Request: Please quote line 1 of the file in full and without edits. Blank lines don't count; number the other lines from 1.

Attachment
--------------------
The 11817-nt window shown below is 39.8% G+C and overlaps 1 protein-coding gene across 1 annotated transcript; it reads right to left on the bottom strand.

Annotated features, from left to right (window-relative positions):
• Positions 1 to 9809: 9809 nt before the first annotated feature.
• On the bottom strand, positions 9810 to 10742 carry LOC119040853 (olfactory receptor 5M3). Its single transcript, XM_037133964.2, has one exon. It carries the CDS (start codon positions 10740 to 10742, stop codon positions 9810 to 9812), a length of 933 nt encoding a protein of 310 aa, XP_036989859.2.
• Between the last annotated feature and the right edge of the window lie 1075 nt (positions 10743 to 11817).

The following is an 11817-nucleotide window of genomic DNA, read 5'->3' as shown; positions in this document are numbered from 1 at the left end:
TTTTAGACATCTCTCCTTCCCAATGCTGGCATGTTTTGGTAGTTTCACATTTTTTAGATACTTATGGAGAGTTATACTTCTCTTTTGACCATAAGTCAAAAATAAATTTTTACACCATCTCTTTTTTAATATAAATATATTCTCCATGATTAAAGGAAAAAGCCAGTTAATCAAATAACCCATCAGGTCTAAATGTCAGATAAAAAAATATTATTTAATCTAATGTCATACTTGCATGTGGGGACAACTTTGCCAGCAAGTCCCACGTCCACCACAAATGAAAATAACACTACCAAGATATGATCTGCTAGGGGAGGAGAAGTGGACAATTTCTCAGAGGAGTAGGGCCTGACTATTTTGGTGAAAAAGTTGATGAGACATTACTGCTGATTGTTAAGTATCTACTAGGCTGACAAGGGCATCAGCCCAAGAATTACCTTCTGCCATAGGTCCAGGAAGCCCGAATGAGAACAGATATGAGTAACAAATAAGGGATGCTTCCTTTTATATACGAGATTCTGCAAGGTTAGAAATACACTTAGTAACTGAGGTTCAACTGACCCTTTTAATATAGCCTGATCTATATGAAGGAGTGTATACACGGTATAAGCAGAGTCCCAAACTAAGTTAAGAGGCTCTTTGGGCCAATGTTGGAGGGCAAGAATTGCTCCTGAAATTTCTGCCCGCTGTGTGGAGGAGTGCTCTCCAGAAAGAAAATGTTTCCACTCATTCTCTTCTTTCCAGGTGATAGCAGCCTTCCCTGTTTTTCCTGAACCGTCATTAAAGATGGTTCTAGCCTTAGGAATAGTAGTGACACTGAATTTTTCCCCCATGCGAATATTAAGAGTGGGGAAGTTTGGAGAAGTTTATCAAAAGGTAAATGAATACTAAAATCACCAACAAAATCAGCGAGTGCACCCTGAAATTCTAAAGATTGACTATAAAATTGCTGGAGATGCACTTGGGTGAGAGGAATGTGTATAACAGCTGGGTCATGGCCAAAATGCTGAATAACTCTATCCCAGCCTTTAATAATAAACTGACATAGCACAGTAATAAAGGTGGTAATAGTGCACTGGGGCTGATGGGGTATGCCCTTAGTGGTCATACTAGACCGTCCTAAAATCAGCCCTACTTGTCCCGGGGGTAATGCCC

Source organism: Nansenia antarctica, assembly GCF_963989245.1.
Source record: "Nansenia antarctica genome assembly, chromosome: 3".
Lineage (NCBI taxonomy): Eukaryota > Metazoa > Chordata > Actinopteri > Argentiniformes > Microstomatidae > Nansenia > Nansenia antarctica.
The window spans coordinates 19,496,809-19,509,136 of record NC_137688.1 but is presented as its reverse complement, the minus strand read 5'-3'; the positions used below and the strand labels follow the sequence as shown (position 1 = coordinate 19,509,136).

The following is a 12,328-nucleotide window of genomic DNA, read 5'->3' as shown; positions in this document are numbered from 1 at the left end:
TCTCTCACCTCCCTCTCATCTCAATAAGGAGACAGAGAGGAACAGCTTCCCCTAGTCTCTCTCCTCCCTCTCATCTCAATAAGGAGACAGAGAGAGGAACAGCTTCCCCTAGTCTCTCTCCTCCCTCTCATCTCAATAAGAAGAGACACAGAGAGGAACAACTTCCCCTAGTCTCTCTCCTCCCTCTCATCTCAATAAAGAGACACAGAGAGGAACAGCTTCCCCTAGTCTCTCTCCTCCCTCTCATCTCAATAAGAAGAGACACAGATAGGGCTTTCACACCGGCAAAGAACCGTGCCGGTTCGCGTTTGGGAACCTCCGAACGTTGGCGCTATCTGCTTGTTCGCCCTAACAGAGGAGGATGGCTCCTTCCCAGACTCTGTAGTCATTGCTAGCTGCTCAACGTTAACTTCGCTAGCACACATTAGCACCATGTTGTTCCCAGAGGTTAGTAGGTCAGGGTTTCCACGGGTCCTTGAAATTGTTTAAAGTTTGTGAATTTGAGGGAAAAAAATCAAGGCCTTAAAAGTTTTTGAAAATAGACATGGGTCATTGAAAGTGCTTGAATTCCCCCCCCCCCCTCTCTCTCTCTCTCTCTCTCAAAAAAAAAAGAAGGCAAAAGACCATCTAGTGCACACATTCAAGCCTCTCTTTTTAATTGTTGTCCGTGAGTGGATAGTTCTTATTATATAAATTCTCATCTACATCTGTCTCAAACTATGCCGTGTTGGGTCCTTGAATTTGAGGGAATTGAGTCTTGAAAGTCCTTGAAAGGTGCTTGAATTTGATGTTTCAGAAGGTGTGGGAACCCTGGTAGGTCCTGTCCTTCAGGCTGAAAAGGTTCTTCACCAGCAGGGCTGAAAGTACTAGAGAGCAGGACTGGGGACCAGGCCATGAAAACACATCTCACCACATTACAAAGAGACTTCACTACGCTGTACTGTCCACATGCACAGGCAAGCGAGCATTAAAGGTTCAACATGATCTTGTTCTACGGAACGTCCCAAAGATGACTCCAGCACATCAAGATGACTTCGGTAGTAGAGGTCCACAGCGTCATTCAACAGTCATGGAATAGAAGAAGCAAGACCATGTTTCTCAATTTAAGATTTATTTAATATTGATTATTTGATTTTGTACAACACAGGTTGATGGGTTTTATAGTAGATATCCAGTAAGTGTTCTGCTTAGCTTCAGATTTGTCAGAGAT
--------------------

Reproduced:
The 11817-nt window shown below is 39.8% G+C and overlaps 1 protein-coding gene across 1 annotated transcript; it reads right to left on the bottom strand.